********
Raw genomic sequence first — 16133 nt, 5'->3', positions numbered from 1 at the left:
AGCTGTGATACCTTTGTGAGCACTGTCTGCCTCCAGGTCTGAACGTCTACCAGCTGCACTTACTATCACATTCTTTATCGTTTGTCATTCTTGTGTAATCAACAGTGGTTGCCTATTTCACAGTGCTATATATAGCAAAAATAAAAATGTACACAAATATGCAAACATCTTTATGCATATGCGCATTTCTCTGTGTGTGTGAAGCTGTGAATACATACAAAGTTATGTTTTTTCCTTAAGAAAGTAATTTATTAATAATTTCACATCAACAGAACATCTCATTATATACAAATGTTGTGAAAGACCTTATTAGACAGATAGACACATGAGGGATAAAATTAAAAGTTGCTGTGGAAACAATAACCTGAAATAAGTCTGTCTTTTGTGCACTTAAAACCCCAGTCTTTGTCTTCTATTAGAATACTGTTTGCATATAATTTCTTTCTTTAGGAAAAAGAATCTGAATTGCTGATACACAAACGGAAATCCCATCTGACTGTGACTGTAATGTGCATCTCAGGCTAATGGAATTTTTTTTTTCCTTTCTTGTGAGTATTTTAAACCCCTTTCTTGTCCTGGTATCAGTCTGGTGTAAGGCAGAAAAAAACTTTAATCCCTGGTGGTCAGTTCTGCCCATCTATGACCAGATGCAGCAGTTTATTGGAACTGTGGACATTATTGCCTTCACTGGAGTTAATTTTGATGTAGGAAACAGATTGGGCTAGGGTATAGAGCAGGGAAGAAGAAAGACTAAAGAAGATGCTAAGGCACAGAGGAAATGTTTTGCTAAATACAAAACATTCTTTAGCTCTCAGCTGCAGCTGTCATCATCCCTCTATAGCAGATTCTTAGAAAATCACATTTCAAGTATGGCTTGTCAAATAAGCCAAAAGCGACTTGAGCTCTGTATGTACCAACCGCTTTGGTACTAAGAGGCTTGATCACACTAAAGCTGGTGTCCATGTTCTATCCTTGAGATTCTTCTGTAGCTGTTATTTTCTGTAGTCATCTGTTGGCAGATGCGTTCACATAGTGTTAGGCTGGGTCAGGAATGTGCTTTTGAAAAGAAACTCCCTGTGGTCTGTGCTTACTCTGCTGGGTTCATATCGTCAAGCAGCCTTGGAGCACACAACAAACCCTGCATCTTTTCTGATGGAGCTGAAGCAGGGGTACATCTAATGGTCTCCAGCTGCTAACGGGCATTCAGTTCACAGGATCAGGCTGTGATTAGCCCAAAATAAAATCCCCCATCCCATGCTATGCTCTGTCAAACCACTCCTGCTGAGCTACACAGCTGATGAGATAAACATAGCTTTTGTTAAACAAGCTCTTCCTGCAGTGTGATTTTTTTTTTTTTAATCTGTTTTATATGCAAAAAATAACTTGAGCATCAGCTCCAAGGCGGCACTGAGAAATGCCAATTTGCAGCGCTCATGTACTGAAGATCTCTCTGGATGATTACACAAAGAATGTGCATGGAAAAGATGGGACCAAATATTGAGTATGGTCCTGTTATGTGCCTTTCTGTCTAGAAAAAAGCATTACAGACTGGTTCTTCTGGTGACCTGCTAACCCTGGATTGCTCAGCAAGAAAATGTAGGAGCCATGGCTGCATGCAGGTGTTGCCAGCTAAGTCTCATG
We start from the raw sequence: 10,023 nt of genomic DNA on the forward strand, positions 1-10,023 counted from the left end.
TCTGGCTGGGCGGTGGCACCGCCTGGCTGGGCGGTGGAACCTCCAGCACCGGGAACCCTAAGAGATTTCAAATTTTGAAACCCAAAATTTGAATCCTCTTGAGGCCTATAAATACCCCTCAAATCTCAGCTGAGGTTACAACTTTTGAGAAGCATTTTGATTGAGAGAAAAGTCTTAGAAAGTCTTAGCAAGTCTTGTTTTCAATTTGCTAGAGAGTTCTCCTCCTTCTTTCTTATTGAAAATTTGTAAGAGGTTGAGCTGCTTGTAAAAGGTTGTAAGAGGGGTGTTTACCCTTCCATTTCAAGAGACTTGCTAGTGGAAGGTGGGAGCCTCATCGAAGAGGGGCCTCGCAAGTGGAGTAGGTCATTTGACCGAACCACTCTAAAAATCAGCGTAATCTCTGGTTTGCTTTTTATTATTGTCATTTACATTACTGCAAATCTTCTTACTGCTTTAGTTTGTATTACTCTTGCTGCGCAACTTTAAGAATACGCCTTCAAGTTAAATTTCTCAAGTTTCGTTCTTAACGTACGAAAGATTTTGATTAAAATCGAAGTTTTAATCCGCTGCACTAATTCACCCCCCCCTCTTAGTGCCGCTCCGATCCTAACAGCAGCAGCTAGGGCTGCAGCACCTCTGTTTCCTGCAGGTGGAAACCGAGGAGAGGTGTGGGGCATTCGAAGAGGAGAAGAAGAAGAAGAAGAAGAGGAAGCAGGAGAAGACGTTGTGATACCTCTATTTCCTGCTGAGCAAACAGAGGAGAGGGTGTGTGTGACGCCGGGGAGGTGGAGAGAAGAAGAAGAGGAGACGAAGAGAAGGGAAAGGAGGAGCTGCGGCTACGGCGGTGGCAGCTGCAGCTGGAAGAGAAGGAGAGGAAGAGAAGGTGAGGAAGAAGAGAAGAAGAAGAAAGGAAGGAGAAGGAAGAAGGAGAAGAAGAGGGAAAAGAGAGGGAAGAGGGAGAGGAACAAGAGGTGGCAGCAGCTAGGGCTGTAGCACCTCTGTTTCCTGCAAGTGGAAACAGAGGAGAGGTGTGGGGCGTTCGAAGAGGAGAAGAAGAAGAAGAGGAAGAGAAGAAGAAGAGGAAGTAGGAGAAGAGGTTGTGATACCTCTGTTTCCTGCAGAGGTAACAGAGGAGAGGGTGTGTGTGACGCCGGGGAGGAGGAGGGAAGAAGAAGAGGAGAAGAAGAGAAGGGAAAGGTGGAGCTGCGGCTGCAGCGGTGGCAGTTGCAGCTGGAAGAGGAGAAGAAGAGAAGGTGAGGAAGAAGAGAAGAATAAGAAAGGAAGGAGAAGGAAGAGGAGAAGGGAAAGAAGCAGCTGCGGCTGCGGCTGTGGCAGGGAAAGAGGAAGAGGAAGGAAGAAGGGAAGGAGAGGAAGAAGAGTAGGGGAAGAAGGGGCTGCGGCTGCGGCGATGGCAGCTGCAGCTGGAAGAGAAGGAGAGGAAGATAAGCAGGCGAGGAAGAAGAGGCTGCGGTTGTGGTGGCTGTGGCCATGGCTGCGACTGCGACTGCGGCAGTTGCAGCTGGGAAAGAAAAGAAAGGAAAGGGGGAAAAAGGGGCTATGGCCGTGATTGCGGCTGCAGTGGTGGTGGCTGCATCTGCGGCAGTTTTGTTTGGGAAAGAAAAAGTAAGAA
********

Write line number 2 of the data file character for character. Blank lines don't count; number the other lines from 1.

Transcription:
AGCTGTGATACCTTTGTGAGCACTGTCTGCCTCCAGGTCTGAACGTCTACCAGCTGCACTTACTATCACATTCTTTATCGTTTGTCATTCTTGTGTAATCAACAGTGGTTGCCTATTTCACAGTGCTATATATAGCAAAAATAAAAATGTACACAAATATGCAAACATCTTTATGCATATGCGCATTTCTCTGTGTGTGTGAAGCTGTGAATACATACAAAGTTATGTTTTTTCCTTAAGAAAGTAATTTATTAATAATTTCACATCAACAGAACATCTCATTATATACAAATGTTGTGAAAGACCTTATTAGACAGATAGACACATGAGGGATAAAATTAAAAGTTGCTGTGGAAACAATAACCTGAAATAAGTCTGTCTTTTGTGCACTTAAAACCCCAGTCTTTGTCTTCTATTAGAATACTGTTTGCATATAATTTCTTTCTTTAGGAAAAAGAATCTGAATTGCTGATACACAAACGGAAATCCCATCTGACTGTGACTGTAATGTGCATCTCAGGCTAATGGAATTTTTTTTTTCCTTTCTTGTGAGTATTTTAAACCCCTTTCTTGTCCTGGTATCAGTCTGGTGTAAGGCAGAAAAAAACTTTAATCCCTGGTGGTCAGTTCTGCCCATCTATGACCAGATGCAGCAGTTTATTGGAACTGTGGACATTATTGCCTTCACTGGAGTTAATTTTGATGTAGGAAACAGATTGGGCTAGGGTATAGAGCAGGGAAGAAGAAAGACTAAAGAAGATGCTAAGGCACAGAGGAAATGTTTTGCTAAATACAAAACATTCTTTAGCTCTCAGCTGCAGCTGTCATCATCCCTCTATAGCAGATTCTTAGAAAATCACATTTCAAGTATGGCTTGTCAAATAAGCCAAAAGCGACTTGAGCTCTGTATGTACCAACCGCTTTGGTACTAAGAGGCTTGATCACACTAAAGCTGGTGTCCATGTTCTATCCTTGAGATTCTTCTGTAGCTGTTATTTTCTGTAGTCATCTGTTGGCAGATGCGTTCACATAGTGTTAGGCTGGGTCAGGAATGTGCTTTTGAAAAGAAACTCCCTGTGGTCTGTGCTTACTCTGCTGGGTTCATATCGTCAAGCAGCCTTGGAGCACACAACAAACCCTGCATCTTTTCTGATGGAGCTGAAGCAGGGGTACATCTAATGGTCTCCAGCTGCTAACGGGCATTCAGTTCACAGGATCAGGCTGTGATTAGCCCAAAATAAAATCCCCCATCCCATGCTATGCTCTGTCAAACCACTCCTGCTGAGCTACACAGCTGATGAGATAAACATAGCTTTTGTTAAACAAGCTCTTCCTGCAGTGTGATTTTTTTTTTTTTAATCTGTTTTATATGCAAAAAATAACTTGAGCATCAGCTCCAAGGCGGCACTGAGAAATGCCAATTTGCAGCGCTCATGTACTGAAGATCTCTCTGGATGATTACACAAAGAATGTGCATGGAAAAGATGGGACCAAATATTGAGTATGGTCCTGTTATGTGCCTTTCTGTCTAGAAAAAAGCATTACAGACTGGTTCTTCTGGTGACCTGCTAACCCTGGATTGCTCAGCAAGAAAATGTAGGAGCCATGGCTGCATGCAGGTGTTGCCAGCTAAGTCTCATG